Yesterday we had a fun day planned for our little family. We would wake up early, take the BART train into the city, then catch a cable car to Pier 39 to see the sea lions. Simple enough, right? Not incredibly ambitious? LOL. Nothing is ever simple with a two year old.
The BART ride was great. Frida is obsessed with choo choos, so it was heaven for her. But when we arrived at Powell Station to take the cable car, the line wrapped around to infinity. There was no way she’d wait for this mass of humanity without incident. So we decided to walk to Pier 39, and take the cable car back. It wasn’t a bad walk! Great exercise, and to reward ourselves, we stopped in North Beach for a gelato. This is where the trouble started.
It’s hard to pinpoint what instigated the shrieking, stiff-body tantrum that occurred on Columbus Avenue’s sidewalk yesterday. But it was easy as pie to see, and even easier to hear (I do hope you were not there). The main problem from what I can decipher: I thought my daughter and I would share two scoops of gelato from a single dish. DO NOT make the mistake of “sharing” a frozen dessert with a toddler unless you enjoy the challenge of retrieving a writhing, distressed small human from underneath a cafe table in public.
We headed for Washington Square Park to shake that off. Frida enjoyed running around, staring at the Tai Chi practitioners, the gelato incident forgotten. We pushed reset and headed to Pier 39. She loved the sea lions and I loved sitting on the bench to rest my sore feet while Kourosh showed her the noisy, stinky (wow so stinky!) animals. Then we spotted the carousel. How lovely. A ride on it obviously had to happen. I put Frida on her own horse. She was delighted. For about 90 seconds. “Done,” she said.
“The ride just started!” I smiled and tried to reason with her (if you ever have a bunch of time to waste a good thing to try is reasoning with a toddler). “Done” is usually followed by severe unhappiness at the dinner table if the declaration is not quickly followed by booster-seat release. So I thought OK I’ll just move her into one of those little carriages with seats and she’ll be happy. But the carriage was actually a goddam teacup with its own spinning mechanism. Who puts a teacup on a carousel? The ride was spinning and the teacup was spinning and the operator came over to inform me that the situation was dangerous which thanks I had just figured out.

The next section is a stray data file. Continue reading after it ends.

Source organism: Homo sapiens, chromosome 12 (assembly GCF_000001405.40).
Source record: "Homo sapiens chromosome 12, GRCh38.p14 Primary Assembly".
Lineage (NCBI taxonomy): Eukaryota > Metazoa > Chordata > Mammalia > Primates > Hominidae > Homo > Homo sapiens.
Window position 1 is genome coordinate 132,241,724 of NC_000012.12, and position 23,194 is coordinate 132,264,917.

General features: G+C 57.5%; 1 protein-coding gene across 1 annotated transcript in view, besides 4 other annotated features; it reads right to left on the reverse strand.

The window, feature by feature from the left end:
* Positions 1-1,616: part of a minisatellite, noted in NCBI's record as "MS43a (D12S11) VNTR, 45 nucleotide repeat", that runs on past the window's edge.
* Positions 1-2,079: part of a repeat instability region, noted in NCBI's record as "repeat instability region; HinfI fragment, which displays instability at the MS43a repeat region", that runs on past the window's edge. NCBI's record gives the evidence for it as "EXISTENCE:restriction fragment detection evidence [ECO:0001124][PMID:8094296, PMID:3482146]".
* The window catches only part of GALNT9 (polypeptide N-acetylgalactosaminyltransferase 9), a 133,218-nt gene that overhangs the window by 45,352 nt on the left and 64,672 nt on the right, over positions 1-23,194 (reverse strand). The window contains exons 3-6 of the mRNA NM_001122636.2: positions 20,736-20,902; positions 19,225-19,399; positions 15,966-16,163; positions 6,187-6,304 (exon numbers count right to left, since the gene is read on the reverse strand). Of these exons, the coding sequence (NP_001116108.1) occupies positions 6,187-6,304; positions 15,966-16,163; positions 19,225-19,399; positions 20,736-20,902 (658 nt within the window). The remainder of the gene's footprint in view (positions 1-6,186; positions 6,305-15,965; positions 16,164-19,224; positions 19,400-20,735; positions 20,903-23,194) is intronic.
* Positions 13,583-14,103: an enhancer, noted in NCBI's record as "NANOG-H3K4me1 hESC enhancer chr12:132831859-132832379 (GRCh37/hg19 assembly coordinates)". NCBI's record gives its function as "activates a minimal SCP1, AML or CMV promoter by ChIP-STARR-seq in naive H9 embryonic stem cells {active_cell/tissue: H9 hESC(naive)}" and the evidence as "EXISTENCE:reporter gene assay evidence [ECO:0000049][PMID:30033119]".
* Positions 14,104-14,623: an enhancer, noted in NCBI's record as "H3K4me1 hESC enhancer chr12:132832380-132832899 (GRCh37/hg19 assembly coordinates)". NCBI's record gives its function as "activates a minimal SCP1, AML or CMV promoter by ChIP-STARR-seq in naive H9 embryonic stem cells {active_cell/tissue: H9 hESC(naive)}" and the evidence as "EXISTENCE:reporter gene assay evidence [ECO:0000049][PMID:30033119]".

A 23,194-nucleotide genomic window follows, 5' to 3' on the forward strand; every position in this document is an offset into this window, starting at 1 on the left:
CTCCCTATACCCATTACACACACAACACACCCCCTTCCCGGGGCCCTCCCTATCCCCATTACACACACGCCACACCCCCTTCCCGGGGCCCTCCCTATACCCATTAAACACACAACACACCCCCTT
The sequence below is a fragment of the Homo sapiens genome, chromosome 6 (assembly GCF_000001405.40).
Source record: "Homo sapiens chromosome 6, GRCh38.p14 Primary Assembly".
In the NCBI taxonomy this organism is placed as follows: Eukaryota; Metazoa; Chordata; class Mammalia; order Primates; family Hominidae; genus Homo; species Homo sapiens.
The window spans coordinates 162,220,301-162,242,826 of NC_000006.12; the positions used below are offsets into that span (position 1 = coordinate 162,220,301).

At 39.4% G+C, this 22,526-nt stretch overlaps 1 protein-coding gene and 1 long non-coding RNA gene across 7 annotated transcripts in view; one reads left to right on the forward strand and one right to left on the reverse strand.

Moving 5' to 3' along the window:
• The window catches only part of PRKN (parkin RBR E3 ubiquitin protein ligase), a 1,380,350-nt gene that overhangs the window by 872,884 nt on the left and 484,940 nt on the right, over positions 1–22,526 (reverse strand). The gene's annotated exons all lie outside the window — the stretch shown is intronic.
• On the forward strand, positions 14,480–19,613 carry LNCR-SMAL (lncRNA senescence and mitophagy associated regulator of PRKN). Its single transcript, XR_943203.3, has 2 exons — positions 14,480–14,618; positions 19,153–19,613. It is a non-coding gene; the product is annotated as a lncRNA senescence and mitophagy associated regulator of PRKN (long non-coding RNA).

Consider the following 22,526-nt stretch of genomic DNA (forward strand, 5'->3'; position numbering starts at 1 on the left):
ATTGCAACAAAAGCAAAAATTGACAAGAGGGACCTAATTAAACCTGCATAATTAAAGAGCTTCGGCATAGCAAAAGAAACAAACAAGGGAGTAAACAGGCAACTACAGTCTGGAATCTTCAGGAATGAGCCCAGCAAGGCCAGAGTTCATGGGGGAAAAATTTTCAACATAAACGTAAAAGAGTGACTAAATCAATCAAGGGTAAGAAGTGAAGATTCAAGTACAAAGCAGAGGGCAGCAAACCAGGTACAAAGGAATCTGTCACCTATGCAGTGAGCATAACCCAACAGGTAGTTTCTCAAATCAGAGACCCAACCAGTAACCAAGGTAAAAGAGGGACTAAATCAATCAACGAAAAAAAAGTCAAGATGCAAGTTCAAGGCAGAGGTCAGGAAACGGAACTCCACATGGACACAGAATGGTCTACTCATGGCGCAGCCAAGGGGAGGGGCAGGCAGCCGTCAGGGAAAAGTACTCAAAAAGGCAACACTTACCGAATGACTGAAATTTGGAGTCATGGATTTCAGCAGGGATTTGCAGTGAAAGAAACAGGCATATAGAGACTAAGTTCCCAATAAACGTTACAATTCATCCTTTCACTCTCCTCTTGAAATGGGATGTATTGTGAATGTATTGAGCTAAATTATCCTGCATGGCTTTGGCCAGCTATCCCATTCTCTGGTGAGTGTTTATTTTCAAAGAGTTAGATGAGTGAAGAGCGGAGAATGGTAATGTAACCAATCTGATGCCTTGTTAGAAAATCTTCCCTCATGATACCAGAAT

To make things even more dangerous Frida immediately tried to escape from the teacup and began crying when I wouldn’t let her. And by “crying” I mean wailing with a few tears thrown in for authenticity’s sake. 30 seconds later the ride was over and she howled (yes I used a thesaurus to find more words meaning “scream”) harder and louder when I picked her up to take her off the ride.
I handed her over the railing to the husband while I tried to find the exit to my circular equine torture chamber. One of the horses was actually a giant, terrifying bunny. I excited and headed towards the screaming child sounds, but ran into a comedic stage performance that butted up against the carousel. I couldn’t go all the way around, I had to switch directions. But before I did, I had the pleasure of noticing that my husband and noisy child had stolen the entire audience’s attention from the poor juggler onstage.
I ran around the carousel in the other direction and finally found them. Frida could not be consoled until we found an Elmo puppet. I won’t even bother describing what happened when we tried to walk away from said puppet.
No one was in any shape to wrangle a cable car ride, so we had a nice long walk to the Embarcadero BART, licking our wounds and praying Frida would fall asleep in the stroller (she didn’t). We passed dozens of runners who, if their bibs and medals were any indication, had just finished the SF Marathon. We were baffled by how spry they were, laughing and skipping down the sidewalk. When I ran the SF Marathon I had to stay home from work the next day because I literally could not walk; Kourosh had a similar experience. The husband began channeling the happy marathoners: “La Dee Da! Another day, another marathon! Wanna go for a jog? Oh, I forgot my wallet at the start, I think I’ll run back and get it!” I was laughing, and Frida started in with her own “DAH DEE DA!” Joy happened, even though my feet hurt more than the marathoners’ seemed to. And this is why we’ll probably do some version of this all over again next weekend.
What we’re wearing: Citizens of Humanity jeans, similar here; T by Alexander Wang shirt, similar here; Freda Salvador shoes (sold out, similar here); vintage Missoni sunglasses, similar here. On Frida: Yo Baby dress, similar here; Shoes of Soul shoes, similar here (If you’re looking for less-expensive options, check out Zulily where I but pretty much all of Frida’s clothes!).